Thursday, October 2, 2014
Wednesday, March 19, 2014
The Animal Within
It seems that clothes for women with animal references are fashionable again. I have seen materials with leopard and ocelot spots, various animal stripes (Zebra) and reptile patterns (stretched snake or lizard skin patterns). Are these our Jungle clothes, for the ‘Woman on the Prowl’ as Good Weekend Mag says? (March 2011) My hairdresser informed me that “On the catwalk this autumn (in Hong Kong) 80s
fashions are back in.” She told me that 80’s hairdos have lots of soft curls, she didn’t mention animal prints. Another magazine told me that women have to release the animal within on another page tame the animal within. I was also told I could go on safari wearing animal print clothes!
Spots and stripes are common but why not insect patterns? Lady Bird spots, red on black is very sexy. Not just in clothing for children or children’s furniture. What about Bronze Orange Bug, they are very colourful (also toxic)? What about cockroaches? They are also very sexy with their black segmented armour-like body parts. There could be very sheer fabric sewn between the plates for cooling purposes.
Why not consider using ideas from spiders? Their hairy appendages could be used in appealing animal–like patterns. Imagine a large floor covering with the spider’s hairy legs used as the pattern and a naked female lying on it. Prowling! Or jumping spiders with their luminescent colours and many shiny bright eyes, they would make lovely coloured patterned designs for clothing.
How about marsupial-influenced clothes with pouches and long tails attached to clothing? The pouches would be very useful for shopping and errands. I had a friend in England (when we were young Ozzies doing our motherland tour) who used to tell the Poms that we all had pet kangaroos back home in Australia to do the shopping for us. She’d say “we put a note and some money in their pouch and send them off to the
shops”. A large pouch built into our modern clothes would be very useful. The pouch could be attached across the breast area and human young could be carried in the pouch and be able to access its milk supply whilst the mother is on the prowl. Just like marsupials!
Foot and claw prints (from dinosaurs) on clothing would be good, or teeth prints fromvarious animals. Shark mouths with pink and white colouring, with a little bit of red could work. Snake mouths with the bifurcated tongue and the blue tongues of Blue Tongue lizards would be interesting. Or horse’s mouths with green grass between the teeth would surely bring out the animal from within. How about a lion’s mane across the chest area of a summer frock?
It was an International Women’s Day function at the local museum. There was the usual mix of women from a small community. There were old ladies who helped out at the museum, women from the CWA, View club and Zonta, all women’s service organisations. And there were women from the Women’s Refuge, the Women’s Health Centre and women’s education courses at TAFE. There were middle class women and the others. There were women dressed up and others who dressed down. There were heterosexual women and lesbians, a cross section of the community. And there were two women on the prowl. They weren’t young but they had their jungle clothes on.
One of the women wore spots and the other wore animal–like patches (perhaps giraffe) and lots of gold jewellery. The gold jewellery seemed like a contradiction. How can a woman, when on the prowl be animal-like when adorned with bright minerals? Imagine soldiers in camouflage gear and gold. They would be soon picked off by the enemy. Imagine women on the prowl with their animal print clothing and heavy gold jewellery crawling through waist high grasses.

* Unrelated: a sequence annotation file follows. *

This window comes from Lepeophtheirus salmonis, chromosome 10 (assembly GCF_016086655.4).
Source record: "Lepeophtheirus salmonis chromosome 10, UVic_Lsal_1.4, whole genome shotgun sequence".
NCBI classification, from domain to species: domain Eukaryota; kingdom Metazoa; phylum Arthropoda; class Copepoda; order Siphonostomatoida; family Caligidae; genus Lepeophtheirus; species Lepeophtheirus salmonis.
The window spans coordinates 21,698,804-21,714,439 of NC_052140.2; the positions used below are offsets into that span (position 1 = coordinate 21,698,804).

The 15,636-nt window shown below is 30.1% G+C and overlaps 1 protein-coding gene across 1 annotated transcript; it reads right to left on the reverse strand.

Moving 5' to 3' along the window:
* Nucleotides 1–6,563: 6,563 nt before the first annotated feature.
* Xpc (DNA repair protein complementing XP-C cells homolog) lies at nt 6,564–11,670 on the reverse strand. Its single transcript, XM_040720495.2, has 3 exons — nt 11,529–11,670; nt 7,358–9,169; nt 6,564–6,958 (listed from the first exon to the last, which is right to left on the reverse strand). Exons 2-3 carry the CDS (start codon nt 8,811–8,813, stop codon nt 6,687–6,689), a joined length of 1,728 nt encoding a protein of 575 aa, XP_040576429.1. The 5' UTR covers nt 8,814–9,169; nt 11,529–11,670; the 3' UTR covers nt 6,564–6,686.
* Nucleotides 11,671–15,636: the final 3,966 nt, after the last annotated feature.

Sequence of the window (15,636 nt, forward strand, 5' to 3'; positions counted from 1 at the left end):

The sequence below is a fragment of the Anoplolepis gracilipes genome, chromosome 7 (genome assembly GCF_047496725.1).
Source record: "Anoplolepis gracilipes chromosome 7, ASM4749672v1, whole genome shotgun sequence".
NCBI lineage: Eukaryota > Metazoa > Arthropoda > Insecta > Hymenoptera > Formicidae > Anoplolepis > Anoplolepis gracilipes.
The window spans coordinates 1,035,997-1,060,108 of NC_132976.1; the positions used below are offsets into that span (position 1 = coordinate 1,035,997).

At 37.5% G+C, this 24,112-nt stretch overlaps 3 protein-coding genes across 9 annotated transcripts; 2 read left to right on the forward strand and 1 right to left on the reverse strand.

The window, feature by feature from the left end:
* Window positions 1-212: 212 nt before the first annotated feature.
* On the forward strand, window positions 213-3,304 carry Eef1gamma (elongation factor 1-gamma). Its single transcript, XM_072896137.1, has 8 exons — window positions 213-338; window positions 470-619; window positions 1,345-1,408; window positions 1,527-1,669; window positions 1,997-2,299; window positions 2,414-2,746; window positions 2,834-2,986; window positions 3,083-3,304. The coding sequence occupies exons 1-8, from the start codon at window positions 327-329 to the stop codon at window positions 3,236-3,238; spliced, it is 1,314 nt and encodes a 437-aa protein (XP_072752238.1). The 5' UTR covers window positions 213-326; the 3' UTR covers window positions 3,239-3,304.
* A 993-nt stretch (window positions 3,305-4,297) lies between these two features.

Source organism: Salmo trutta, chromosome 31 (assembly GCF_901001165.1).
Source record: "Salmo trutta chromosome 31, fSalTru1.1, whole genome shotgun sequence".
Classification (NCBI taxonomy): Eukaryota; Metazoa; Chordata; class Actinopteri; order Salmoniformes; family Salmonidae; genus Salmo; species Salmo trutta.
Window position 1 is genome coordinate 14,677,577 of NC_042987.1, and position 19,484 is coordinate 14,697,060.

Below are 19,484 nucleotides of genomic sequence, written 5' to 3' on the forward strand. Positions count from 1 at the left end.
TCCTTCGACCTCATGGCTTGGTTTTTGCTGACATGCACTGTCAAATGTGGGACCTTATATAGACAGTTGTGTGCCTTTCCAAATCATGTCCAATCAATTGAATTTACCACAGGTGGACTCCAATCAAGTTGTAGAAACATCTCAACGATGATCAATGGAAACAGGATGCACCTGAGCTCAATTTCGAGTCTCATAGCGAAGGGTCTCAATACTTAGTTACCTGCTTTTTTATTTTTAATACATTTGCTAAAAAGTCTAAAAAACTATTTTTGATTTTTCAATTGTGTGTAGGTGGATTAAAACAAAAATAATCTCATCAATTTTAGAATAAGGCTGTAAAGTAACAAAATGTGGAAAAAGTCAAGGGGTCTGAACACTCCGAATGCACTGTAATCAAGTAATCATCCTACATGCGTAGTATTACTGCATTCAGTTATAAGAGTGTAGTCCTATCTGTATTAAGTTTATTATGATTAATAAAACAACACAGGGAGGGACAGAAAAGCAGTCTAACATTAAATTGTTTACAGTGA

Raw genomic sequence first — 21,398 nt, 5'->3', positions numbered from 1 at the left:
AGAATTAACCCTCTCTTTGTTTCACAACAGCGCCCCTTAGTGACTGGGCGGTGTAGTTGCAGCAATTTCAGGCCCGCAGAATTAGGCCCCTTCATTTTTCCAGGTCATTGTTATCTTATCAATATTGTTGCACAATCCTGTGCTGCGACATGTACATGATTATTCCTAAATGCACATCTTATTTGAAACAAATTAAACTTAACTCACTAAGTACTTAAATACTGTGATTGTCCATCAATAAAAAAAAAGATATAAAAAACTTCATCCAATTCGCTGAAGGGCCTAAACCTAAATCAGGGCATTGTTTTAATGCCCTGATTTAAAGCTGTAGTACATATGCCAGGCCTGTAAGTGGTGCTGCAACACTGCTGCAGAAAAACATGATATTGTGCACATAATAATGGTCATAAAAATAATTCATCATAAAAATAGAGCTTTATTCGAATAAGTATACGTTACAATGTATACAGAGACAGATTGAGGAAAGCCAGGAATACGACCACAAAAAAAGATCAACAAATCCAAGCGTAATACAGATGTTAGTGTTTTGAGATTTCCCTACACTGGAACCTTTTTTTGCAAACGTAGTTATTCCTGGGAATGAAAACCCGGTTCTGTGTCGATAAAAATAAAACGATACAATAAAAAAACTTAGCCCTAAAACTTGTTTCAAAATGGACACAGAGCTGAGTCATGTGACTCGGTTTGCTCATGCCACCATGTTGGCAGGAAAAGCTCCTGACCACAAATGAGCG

I also wondered at the purpose of being on the prowl at an IWD function! There were very few men present (or none) so were they on the prowl for women?
What is ‘On the Prowl’? What do women do ‘On the Prowl’? Is it part of our biological destiny, instinct, urge to capture a mate and perform a mating ritual? So currently (and it obviously changes in the minds of designers in different seasons) these prowling behaviours need animal-like (other than human) references to be successful. Am I missing something, is it really about men being attracted to animals? So it is the print he is attracted to not the person underneath the clothes!
Personally, I need clothes for a woman who lives in the 21st century, not in caves or in prehistoric times. I don’t want to be knocked on the head by an animal-bone club by some Freddy Flintstone. And I want clothes that are made from natural organic fibres that breathe in hot climates and that are comfortable to wear. I want to be loved and communicated to through my brain not my ‘animal within’. I want my jungle to consist of books and politically aware, caring, people who are interested in ideas and how to change the world, not what chemical you put on your body. And, I don’t want to be manipulated by an advertising company on behalf of some other commercial interest about what the correct thing is to wear!
The women ‘on the prowl’ were exposing their ‘animal within’ with a little touch of glitter and bling. Were they on the lookout for tall, dark, handsome and loaded? But there were no men. It was International Women’s Day and all the men were at home working; washing, cleaning, dusting and bending over double putting the rubbish out. It was a lost cause. They must be confused, they had come to the wrong jungle.
© Kaye Johnston 2014
Sunday, February 26, 2012
Friday, January 28, 2011
Monday, January 24, 2011
I have been developing biological-like sculptures based on research into plants, seeds, fungi, fish, microscopic plankton, viruses and bacteria. They are constructed from found sticks and pruned wood, plastic lawn trimmer cord, glue and oil paint. I use traditional mortise and tenon joinery method.
Images: Biomorph Sculpture 'Filaments'